Never mind all this stuff: what about food? About half way through the whole proceedings the lady appeared with the refreshment trolley, from which I requested a corned beef sandwich (plain but decent) and a banana. Late morning there had been shortbread biscuits and NHS tea (weak). My wife and I also shared a packet of Doritos. I could get used to this.

I had been warned when briefed on apharesis a couple of weeks before and again as the harvest started to watch out for the tingling feeling in my lips that would be the first warning that levels of calcium were getting significantly depleted. Lack of calcium in the blood was a side-effect of the anticoagulant that was being introduced into my blood to stop it clotting in the tubes or the machine and bringing the whole process, not to mention me, to a grinding halt. Symptoms of low calcium could appear at any stage in the harvest but on this occasion they showed up late on, being remedied by chewing a few fizzy tablets with an orangey taste that made the tingling abate in about 10 minutes and left me feeling rather bloated and flatulent: better, of course, than the muscle cramps or worse that could have followed otherwise.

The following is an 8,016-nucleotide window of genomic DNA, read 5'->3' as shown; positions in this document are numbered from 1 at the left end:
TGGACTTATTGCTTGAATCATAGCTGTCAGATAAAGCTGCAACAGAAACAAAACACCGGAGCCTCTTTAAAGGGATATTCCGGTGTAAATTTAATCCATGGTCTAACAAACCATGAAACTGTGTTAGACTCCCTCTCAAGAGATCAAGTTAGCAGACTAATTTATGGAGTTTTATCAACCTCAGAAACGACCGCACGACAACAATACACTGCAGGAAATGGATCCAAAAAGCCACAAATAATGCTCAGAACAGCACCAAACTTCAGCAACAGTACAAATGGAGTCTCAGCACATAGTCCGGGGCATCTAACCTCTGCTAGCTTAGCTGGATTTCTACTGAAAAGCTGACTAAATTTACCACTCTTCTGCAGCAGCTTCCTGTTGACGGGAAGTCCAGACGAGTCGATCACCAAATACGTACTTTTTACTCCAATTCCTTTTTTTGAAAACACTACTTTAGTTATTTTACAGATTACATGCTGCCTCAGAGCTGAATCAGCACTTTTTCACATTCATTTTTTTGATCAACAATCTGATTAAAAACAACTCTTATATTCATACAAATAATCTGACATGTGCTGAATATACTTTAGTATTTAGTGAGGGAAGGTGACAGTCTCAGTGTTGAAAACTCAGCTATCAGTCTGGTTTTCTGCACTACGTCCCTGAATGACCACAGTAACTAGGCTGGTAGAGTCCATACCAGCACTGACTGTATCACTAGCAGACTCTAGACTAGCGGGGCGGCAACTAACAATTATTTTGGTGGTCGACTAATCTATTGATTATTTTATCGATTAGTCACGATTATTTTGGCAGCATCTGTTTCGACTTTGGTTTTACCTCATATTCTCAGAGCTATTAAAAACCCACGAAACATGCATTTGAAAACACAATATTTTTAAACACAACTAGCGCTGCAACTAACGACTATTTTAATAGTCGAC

The bag suspended nearest to my head was periodically receiving the crucial stem cells, mixed with a concentration of white cells and a small quantity of red cells that gave the otherwise clear liquid a pinkish tinge. It took somewhat less than the projected five hours to collect the volume of liquid in this bag that the nurses were after. It was then time for the machine to be stopped and the bag taken to the laboratory on another floor for testing to see whether enough stem cells had been collected in this one session or whether I would be back the following day for tea and biscuits. The bag had been carefully labelled earlier, my name and date of birth being verified with me by two nurses present at the same time, one of whom checked what the other entered into the label printer; before it was stuck to the bag, the finished label was shown to me. This was all very reassuring, not least since the man in the next bed had the same first name as me.